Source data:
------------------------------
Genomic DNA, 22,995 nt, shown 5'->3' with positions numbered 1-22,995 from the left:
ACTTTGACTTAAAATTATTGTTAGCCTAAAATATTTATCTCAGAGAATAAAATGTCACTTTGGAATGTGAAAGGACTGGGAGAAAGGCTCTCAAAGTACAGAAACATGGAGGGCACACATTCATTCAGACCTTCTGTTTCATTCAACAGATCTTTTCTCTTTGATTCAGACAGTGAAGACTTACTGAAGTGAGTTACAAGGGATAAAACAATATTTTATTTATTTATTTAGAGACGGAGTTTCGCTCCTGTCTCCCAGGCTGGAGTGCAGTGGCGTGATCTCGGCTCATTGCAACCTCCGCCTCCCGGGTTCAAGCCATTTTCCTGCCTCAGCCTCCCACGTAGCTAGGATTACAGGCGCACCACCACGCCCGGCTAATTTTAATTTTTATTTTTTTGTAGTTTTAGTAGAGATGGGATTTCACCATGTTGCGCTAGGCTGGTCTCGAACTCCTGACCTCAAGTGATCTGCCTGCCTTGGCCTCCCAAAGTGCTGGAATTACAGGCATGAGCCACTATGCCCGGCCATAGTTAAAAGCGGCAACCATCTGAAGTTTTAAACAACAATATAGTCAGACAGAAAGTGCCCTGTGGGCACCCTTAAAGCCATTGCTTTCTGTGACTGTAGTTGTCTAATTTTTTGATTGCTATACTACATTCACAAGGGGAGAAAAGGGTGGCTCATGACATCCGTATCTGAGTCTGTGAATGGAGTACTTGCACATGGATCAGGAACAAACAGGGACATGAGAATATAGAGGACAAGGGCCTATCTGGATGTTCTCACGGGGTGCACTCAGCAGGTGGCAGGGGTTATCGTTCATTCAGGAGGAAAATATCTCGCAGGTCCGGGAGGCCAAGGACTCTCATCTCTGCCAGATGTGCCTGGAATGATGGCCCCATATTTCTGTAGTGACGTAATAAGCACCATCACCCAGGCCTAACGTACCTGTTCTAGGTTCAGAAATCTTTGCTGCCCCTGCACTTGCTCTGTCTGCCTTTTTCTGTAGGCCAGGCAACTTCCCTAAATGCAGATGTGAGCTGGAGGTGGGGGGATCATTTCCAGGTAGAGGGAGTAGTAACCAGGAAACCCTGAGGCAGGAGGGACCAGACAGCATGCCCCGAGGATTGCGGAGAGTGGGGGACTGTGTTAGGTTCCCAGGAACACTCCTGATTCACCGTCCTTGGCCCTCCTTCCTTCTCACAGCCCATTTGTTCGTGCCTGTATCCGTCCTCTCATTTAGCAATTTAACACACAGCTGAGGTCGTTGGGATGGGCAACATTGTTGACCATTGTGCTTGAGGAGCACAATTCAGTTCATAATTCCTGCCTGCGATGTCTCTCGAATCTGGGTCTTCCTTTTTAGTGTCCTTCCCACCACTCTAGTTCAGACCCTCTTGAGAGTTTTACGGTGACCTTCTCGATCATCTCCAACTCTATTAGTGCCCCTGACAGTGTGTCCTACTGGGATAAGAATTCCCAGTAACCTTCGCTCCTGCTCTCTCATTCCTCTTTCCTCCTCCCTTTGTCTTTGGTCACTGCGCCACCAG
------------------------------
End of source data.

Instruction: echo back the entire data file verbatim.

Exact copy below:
Genomic DNA, 22,995 nt, shown 5'->3' with positions numbered 1-22,995 from the left:
ACTTTGACTTAAAATTATTGTTAGCCTAAAATATTTATCTCAGAGAATAAAATGTCACTTTGGAATGTGAAAGGACTGGGAGAAAGGCTCTCAAAGTACAGAAACATGGAGGGCACACATTCATTCAGACCTTCTGTTTCATTCAACAGATCTTTTCTCTTTGATTCAGACAGTGAAGACTTACTGAAGTGAGTTACAAGGGATAAAACAATATTTTATTTATTTATTTAGAGACGGAGTTTCGCTCCTGTCTCCCAGGCTGGAGTGCAGTGGCGTGATCTCGGCTCATTGCAACCTCCGCCTCCCGGGTTCAAGCCATTTTCCTGCCTCAGCCTCCCACGTAGCTAGGATTACAGGCGCACCACCACGCCCGGCTAATTTTAATTTTTATTTTTTTGTAGTTTTAGTAGAGATGGGATTTCACCATGTTGCGCTAGGCTGGTCTCGAACTCCTGACCTCAAGTGATCTGCCTGCCTTGGCCTCCCAAAGTGCTGGAATTACAGGCATGAGCCACTATGCCCGGCCATAGTTAAAAGCGGCAACCATCTGAAGTTTTAAACAACAATATAGTCAGACAGAAAGTGCCCTGTGGGCACCCTTAAAGCCATTGCTTTCTGTGACTGTAGTTGTCTAATTTTTTGATTGCTATACTACATTCACAAGGGGAGAAAAGGGTGGCTCATGACATCCGTATCTGAGTCTGTGAATGGAGTACTTGCACATGGATCAGGAACAAACAGGGACATGAGAATATAGAGGACAAGGGCCTATCTGGATGTTCTCACGGGGTGCACTCAGCAGGTGGCAGGGGTTATCGTTCATTCAGGAGGAAAATATCTCGCAGGTCCGGGAGGCCAAGGACTCTCATCTCTGCCAGATGTGCCTGGAATGATGGCCCCATATTTCTGTAGTGACGTAATAAGCACCATCACCCAGGCCTAACGTACCTGTTCTAGGTTCAGAAATCTTTGCTGCCCCTGCACTTGCTCTGTCTGCCTTTTTCTGTAGGCCAGGCAACTTCCCTAAATGCAGATGTGAGCTGGAGGTGGGGGGATCATTTCCAGGTAGAGGGAGTAGTAACCAGGAAACCCTGAGGCAGGAGGGACCAGACAGCATGCCCCGAGGATTGCGGAGAGTGGGGGACTGTGTTAGGTTCCCAGGAACACTCCTGATTCACCGTCCTTGGCCCTCCTTCCTTCTCACAGCCCATTTGTTCGTGCCTGTATCCGTCCTCTCATTTAGCAATTTAACACACAGCTGAGGTCGTTGGGATGGGCAACATTGTTGACCATTGTGCTTGAGGAGCACAATTCAGTTCATAATTCCTGCCTGCGATGTCTCTCGAATCTGGGTCTTCCTTTTTAGTGTCCTTCCCACCACTCTAGTTCAGACCCTCTTGAGAGTTTTACGGTGACCTTCTCGATCATCTCCAACTCTATTAGTGCCCCTGACAGTGTGTCCTACTGGGATAAGAATTCCCAGTAACCTTCGCTCCTGCTCTCTCATTCCTCTTTCCTCCTCCCTTTGTCTTTGGTCACTGCGCCACCAG